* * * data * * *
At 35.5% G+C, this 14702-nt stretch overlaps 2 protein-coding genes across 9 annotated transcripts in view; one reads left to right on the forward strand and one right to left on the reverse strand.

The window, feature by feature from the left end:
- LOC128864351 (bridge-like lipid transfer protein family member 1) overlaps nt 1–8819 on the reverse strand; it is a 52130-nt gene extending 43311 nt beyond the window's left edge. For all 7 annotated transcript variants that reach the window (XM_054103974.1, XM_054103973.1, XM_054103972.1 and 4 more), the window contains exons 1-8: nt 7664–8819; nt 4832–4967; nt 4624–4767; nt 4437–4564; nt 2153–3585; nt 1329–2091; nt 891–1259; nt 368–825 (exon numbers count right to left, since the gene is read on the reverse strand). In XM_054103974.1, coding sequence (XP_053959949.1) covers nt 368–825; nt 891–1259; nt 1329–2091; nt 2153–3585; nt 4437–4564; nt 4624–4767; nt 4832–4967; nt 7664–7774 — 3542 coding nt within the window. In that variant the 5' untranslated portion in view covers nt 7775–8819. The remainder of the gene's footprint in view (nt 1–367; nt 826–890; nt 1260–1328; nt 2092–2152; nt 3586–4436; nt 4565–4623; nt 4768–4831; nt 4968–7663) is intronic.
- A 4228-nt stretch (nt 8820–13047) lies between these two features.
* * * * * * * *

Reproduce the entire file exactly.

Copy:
At 35.5% G+C, this 14702-nt stretch overlaps 2 protein-coding genes across 9 annotated transcripts in view; one reads left to right on the forward strand and one right to left on the reverse strand.

The window, feature by feature from the left end:
- LOC128864351 (bridge-like lipid transfer protein family member 1) overlaps nt 1–8819 on the reverse strand; it is a 52130-nt gene extending 43311 nt beyond the window's left edge. For all 7 annotated transcript variants that reach the window (XM_054103974.1, XM_054103973.1, XM_054103972.1 and 4 more), the window contains exons 1-8: nt 7664–8819; nt 4832–4967; nt 4624–4767; nt 4437–4564; nt 2153–3585; nt 1329–2091; nt 891–1259; nt 368–825 (exon numbers count right to left, since the gene is read on the reverse strand). In XM_054103974.1, coding sequence (XP_053959949.1) covers nt 368–825; nt 891–1259; nt 1329–2091; nt 2153–3585; nt 4437–4564; nt 4624–4767; nt 4832–4967; nt 7664–7774 — 3542 coding nt within the window. In that variant the 5' untranslated portion in view covers nt 7775–8819. The remainder of the gene's footprint in view (nt 1–367; nt 826–890; nt 1260–1328; nt 2092–2152; nt 3586–4436; nt 4565–4623; nt 4768–4831; nt 4968–7663) is intronic.
- A 4228-nt stretch (nt 8820–13047) lies between these two features.